The Financial Transaction Tax (FTT), popularly dubbed as the Robin Hood Tax, received large support from the Labour Party this election season. The party claimed that through the imposition of the FTT on derivatives, its government would be able to generate revenues of £26bn over the course of a 5-year parliament.
The FTT has certainly gained popularity post the 2007/8 global financial crisis and is often cited as an appropriate form of ‘payback’ from the financial services sector. However, as the International Regulatory Strategic Group (IRSG) report indicates, the premise of the FTT is not sound. The tax does not differentiate between High-Frequency Trading (HFT) and other forms of trading, allocating too much economic value to HFT. Mortgage Backed Securities, Collateralised Debt Obligations, Credit Default Swaps and leverage of the banks were the assets which led to the crisis. However, none of these assets will be covered under the FTT, which is instead aimed at HFT.
In fact, the real effect of such a tax will be borne by pensioners, savers and other long-term investors. The application of the FTT would result in lower returns on savings and could ultimately lead to a decline in economic activity. The tax often dubbed as progressive is far from being so in practice. The estimated figure of £26bn which the Labour Party claims the FTT would generate is unlikely to ever materialise. A derivative of the FTT was imposed in Italy and France in 2012, however, neither country has managed to generate even a quarter of the expected revenue from the imposition of the tax.
Supporters of the FTT forget the adverse effects it is likely to have. These stem from two key factors – its implementation costs and its behavioural impact on financial agents. Centre for Economic and Policy Research (CEPR)’s empirical model highlights that if the elasticity of trading is greater than one, the loss in trading revenue to the financial services sector from the imposition of the FTT would be much larger than any gains made in taxation revenue. The U.K is already spending beyond its means and cannot afford to undertake further borrowing for the imposition of the FTT is estimated to result in a rise in the cost of issuing debt cost by £4bn.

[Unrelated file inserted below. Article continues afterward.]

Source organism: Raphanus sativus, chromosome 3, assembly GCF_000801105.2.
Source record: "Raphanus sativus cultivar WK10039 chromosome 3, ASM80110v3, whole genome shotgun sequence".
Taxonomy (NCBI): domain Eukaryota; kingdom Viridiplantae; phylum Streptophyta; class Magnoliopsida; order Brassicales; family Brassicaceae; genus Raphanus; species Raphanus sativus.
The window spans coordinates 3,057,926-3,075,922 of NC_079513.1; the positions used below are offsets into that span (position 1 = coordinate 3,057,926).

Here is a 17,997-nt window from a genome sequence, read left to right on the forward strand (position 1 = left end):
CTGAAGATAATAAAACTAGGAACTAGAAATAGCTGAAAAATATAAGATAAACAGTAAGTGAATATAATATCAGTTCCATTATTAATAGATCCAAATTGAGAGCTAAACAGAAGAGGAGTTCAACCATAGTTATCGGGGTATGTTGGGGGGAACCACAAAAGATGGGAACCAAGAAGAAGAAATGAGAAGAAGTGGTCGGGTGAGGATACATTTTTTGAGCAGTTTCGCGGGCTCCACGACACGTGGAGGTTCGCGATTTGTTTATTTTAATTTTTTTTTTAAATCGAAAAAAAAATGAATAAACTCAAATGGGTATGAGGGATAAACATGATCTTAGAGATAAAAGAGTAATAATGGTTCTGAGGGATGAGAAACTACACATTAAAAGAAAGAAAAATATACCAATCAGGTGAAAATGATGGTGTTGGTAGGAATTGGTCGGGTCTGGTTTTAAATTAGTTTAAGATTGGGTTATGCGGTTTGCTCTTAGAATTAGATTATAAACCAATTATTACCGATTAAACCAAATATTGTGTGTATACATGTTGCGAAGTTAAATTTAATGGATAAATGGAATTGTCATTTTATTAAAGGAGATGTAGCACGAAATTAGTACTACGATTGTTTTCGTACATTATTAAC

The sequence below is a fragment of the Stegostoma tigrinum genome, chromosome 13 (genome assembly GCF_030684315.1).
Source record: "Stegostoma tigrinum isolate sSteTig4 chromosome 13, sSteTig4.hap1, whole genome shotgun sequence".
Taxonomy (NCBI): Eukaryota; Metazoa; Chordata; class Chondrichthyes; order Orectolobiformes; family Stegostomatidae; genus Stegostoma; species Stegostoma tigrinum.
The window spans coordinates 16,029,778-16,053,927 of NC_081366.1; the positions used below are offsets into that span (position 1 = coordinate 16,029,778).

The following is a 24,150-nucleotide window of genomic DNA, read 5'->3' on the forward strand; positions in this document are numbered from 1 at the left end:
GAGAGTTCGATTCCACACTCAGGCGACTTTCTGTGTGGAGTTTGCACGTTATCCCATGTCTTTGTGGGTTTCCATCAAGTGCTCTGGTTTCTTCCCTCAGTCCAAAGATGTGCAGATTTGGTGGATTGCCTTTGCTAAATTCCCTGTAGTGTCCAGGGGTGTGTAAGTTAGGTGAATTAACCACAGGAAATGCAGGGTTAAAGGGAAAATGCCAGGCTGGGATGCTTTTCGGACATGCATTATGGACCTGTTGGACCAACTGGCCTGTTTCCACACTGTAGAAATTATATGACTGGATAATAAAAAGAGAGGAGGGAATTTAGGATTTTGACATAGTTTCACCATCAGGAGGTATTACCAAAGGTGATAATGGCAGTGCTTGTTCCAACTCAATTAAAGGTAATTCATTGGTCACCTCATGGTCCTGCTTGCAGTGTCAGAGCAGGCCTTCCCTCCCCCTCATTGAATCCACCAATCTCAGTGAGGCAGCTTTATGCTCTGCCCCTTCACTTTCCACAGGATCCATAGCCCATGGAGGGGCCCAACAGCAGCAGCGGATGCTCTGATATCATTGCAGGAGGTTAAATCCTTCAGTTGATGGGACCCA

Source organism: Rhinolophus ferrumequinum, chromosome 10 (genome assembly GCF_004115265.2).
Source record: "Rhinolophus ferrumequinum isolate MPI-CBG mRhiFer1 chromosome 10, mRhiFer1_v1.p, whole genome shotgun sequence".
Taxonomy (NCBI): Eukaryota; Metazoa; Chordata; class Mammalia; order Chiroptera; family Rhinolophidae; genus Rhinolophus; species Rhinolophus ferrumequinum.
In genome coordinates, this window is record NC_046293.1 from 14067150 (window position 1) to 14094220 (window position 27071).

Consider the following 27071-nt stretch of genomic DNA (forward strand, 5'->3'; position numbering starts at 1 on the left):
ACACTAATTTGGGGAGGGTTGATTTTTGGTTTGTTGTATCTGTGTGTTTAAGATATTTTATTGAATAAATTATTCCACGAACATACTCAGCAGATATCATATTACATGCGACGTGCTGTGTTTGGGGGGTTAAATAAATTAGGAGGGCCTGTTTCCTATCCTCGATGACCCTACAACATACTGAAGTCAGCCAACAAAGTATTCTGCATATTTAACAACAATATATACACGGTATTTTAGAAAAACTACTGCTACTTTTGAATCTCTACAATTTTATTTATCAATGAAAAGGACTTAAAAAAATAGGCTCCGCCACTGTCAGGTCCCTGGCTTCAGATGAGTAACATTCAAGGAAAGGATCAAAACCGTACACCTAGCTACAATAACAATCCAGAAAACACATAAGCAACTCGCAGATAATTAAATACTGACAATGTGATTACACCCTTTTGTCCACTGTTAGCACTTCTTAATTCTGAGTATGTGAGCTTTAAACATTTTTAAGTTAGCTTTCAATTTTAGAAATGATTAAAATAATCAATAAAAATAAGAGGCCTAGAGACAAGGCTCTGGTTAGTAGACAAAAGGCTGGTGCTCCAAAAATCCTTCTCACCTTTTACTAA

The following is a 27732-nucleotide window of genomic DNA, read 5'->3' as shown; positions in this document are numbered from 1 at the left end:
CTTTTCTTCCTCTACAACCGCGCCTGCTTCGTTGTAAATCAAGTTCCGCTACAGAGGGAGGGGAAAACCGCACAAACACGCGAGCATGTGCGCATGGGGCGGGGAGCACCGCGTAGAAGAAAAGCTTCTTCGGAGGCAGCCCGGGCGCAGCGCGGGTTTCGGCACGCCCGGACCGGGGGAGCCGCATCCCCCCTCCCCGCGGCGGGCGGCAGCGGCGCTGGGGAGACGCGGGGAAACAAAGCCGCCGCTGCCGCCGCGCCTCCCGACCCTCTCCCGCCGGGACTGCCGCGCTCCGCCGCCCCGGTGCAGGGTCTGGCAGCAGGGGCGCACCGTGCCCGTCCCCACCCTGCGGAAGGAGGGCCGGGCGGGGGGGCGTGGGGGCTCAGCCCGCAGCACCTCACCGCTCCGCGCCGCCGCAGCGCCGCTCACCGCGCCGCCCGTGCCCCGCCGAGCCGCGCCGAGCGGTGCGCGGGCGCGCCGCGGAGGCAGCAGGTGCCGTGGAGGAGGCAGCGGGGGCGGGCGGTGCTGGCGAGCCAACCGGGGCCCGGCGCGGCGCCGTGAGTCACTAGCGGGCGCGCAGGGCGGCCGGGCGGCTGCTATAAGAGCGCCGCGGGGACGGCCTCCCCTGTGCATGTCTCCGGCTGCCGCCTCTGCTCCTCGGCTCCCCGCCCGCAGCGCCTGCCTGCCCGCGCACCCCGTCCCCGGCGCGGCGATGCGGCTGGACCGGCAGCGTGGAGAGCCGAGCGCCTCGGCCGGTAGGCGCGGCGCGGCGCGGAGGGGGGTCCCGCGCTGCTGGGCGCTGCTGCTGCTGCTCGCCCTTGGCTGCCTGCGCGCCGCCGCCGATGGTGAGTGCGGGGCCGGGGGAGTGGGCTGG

A tax like the FTT was implemented in Sweden but was widely branded a failure. Instead of having beneficial outcomes, it resulted in investors either taking their business elsewhere or finding their way around the tax. Research by Oliver Wyman identifies reallocation to be one of the major behavioural effects of the FTT. With Brexit, a reallocation of the financial services sector to other parts of Europe or even to Asia will be detrimental to the U.K economy - the sector contributes significantly in terms of incomes, jobs and taxes. In fact, in a bid to attract firms to their countries, European Nations, who strongly supported the FTT, have realised its adverse effects and are now shying away from implementing it.
The stamp duty – a 0.5% tax on financial transactions - unique to the U.K has proven to be relatively effective in terms of revenue generation. However, unlike the stamp duty, the FTT would serve as a blunt instrument due to its large implementation costs, adverse behavioural impacts, particularly if it is to be applied solely in the U.K and the potential burden it would impose on pensioners and savers.
Government and regulatory authorities need to devise the right incentives to ensure that agents in the finance sector abide by the rules. A lot of the damage during the crisis was caused by Over The Counter(OTC) financial transactions which led to the emergence of shadow trading and shadow banks. Devising measures such as the introduction of central clearing houses and a general requirement for OTC transaction will help increase transparency and improve the basis for tax collection.